Adventurous Training Wing (ATW) – The year in review (2017)

ATW has continued with its high tempo delivery of adventurous training courses throughout 2017, training leaders and instructors to deliver high quality resilience and leadership training to soldiers and officers within the Australian Defence Force. The team has also synchronised efforts and capitalised on opportunities to support 1 RTB through Military Facilitation Courses, local cadet units with adventurous training activities on weekends and CPL Matthew Brooks lead an excellent activity in support of the Somali Community Leadership Development Program. In addition to their valuable and dedicated support to courses, our team of reservists at ATW rallied to deliver Exercise Kowari, an international adventurous training activity that saw Chinese, US and Australian soldiers improve interoperability.

After a year as Officer Commanding of ATW what has pleased me most is the drive of my people to continuously improve not only the processes and product that we provide, instigated by MAJ Mick Sheehan and WO2 Haining in the policy cell, but to also improve themselves as instructors, leaders and people.

The introduction of contracted support to ATW has seen high quality instructional, logistics and operations support, underpinned by Mr Cory Fiske and Ms Andrea Tyrrell, to enable all courses and activities that ATW has conducted. Whilst these members and the whole operations team ensure that we get to the start line, I am also aware that the quality of the training we provide is dependant on the quality of our uniformed and contracted instructors.

From cliffs, caves and canyons, to white water rivers, the ocean and the alpine regions, our courses teach people to operate in environments of perceived and real risk, to manage stress and fear and to then be able to facilitate others to cope, adapt and thrive with this same pressure in preparation for service life and operations. To be able to successfully teach, coach and facilitate people in these environments takes skill and patience; but most importantly understanding the situation that individuals are in, and empathising with the thoughts, emotions and reactions that they incur.

I am fortunate to lead an inspiring and motivated group of people that have recognised this. Despite ATW’s demanding course schedule, these people have come to me with opportunities for professional development. This has been noted most recently through the great work CPL Luke Robertson has done to prepare and enter ATW teams in the Snowy River Extreme Race. This is a White Water Kayaking race conducted on not only a very difficult and confronting river, but also one that reminds me of a post rugby game ice bath. It was not cold; winter mornings in Wagga are cold. This was freezing to the point of causing physical pain to any exposed body part that was unfortunate enough to meet the water. I saw my instructors who normally operate well within their comfort zone on courses and activities, facing anxiety and hesitation before entering the water. They showed a genuine fear towards the river, a sense of uncertainty in their ability and skills, and a feeling of once again reaching peak adventure. This activity tested their skills and stress management; however it was evident when they fell back on their training, as hesitation was quickly replaced with a drive to succeed. What had been a usual chirp and jocularity of an evening was sobered by the impact of fear-induced adrenalin, complimented with the quiet reflection of accomplishment.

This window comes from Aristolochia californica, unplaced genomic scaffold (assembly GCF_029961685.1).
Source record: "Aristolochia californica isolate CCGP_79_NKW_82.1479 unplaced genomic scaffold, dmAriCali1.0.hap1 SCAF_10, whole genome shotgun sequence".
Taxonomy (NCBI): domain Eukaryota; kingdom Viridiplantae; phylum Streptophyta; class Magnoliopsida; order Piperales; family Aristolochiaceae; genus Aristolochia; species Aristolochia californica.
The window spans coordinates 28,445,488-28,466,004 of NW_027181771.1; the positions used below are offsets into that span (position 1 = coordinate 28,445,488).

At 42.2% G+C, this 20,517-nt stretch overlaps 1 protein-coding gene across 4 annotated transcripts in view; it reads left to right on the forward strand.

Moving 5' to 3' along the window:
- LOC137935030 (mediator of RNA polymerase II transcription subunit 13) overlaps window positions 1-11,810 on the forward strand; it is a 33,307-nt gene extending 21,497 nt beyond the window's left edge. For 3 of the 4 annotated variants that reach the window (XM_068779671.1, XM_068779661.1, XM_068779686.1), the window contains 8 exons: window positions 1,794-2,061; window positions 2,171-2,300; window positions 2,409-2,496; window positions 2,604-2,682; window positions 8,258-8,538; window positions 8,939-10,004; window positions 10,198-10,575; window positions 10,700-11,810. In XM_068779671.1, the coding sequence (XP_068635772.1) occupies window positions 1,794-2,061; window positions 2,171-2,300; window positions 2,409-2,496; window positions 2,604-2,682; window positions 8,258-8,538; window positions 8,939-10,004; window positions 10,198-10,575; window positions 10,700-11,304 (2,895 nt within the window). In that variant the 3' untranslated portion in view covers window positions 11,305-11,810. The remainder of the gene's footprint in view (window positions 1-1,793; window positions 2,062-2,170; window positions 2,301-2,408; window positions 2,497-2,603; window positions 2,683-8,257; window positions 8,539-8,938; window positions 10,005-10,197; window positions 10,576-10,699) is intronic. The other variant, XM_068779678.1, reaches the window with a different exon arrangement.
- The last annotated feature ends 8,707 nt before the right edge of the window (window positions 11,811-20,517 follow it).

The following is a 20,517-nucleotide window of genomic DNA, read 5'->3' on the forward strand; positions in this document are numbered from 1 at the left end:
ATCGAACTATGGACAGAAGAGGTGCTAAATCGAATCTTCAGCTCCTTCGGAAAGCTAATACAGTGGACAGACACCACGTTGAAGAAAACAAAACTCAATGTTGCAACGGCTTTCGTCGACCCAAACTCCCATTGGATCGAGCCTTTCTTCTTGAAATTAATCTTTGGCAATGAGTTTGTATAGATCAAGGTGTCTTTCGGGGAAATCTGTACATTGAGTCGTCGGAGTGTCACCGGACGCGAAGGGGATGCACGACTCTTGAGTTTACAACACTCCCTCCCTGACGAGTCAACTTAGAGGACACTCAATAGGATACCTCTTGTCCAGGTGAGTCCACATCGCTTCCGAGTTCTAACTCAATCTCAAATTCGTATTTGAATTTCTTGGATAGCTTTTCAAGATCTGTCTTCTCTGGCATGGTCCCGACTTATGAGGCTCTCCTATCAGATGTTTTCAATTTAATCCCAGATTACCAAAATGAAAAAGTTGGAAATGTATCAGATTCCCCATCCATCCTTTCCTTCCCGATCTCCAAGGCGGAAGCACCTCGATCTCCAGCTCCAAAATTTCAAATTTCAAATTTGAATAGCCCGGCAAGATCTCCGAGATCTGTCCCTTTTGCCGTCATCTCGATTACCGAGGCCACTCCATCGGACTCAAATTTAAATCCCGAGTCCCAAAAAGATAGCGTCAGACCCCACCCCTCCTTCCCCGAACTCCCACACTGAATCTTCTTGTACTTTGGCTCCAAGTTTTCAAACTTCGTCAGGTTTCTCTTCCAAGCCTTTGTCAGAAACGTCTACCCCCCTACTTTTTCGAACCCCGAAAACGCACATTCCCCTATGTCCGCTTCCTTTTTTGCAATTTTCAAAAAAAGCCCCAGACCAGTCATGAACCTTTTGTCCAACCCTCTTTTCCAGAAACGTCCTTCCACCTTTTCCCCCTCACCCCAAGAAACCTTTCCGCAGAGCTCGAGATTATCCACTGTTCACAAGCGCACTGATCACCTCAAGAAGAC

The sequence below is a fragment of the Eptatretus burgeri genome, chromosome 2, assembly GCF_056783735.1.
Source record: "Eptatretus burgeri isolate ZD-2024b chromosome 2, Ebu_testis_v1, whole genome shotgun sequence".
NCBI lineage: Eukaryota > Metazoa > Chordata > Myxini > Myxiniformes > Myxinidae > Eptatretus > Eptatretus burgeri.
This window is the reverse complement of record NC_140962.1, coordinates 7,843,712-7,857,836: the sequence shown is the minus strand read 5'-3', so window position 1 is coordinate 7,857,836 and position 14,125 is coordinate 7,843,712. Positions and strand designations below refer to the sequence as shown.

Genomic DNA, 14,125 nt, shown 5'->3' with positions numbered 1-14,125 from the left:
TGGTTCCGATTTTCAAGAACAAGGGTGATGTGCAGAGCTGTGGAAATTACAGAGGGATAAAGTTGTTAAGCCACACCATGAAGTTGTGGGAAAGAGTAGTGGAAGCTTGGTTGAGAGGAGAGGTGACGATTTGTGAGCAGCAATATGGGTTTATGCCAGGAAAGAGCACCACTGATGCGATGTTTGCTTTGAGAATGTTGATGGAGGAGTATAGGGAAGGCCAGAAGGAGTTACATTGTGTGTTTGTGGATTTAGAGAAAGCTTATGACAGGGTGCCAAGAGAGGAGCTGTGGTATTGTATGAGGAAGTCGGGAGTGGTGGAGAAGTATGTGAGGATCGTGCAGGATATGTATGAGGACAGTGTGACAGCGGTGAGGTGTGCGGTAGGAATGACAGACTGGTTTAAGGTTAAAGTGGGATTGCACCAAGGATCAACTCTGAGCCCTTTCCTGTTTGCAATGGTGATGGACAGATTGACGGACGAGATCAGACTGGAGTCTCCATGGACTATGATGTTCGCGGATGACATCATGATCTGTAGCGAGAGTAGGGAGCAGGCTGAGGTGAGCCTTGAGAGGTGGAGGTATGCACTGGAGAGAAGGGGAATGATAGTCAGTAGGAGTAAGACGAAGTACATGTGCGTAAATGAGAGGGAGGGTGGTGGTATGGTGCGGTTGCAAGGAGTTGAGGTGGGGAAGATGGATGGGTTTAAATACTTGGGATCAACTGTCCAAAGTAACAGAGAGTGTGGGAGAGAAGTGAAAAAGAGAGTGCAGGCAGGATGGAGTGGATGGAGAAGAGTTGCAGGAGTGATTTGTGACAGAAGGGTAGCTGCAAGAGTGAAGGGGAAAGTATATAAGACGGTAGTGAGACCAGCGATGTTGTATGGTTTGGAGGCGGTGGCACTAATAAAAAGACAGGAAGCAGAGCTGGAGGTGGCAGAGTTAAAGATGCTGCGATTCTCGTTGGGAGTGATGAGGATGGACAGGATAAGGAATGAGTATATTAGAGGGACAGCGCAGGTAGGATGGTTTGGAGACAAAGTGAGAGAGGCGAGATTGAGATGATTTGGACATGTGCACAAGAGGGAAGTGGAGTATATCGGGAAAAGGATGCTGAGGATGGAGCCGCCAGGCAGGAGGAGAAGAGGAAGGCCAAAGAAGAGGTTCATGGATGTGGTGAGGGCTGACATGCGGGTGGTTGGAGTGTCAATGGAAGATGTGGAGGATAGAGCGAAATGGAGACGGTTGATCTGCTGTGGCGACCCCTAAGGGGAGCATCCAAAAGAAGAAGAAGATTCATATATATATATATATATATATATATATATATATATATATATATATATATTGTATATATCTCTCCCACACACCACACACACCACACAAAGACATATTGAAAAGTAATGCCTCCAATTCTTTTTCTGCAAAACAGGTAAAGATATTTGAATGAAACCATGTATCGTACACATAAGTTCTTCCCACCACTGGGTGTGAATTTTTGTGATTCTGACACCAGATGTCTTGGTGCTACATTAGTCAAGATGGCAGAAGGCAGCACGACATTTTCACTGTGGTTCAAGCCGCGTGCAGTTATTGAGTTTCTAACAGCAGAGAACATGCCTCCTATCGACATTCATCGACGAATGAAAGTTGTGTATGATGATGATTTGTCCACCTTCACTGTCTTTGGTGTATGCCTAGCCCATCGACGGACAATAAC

I continue to be inundated with proposals for new initiatives for both professional development and the adventurous training capability. In November this year, both will be combined when ATW will conduct a nine-day adventurous training activity for wounded, injured and ill veterans. This is an activity outside the norm that has been designed by CPL Oliver Schulz to test and develop instructors, and enables a great opportunity for the employment of Adventurous Training.

I am proud of what ATW has been able to achieve this year. I am incredibly thankful for the support of the whole team and that of the families that support them during what is a demanding but rewarding posting.  I am genuinely excited to watch my team continue to develop in 2018, implement new and robust courses and activities, and continue to develop members of the ADF by enabling the provision of high quality and professional adventurous training.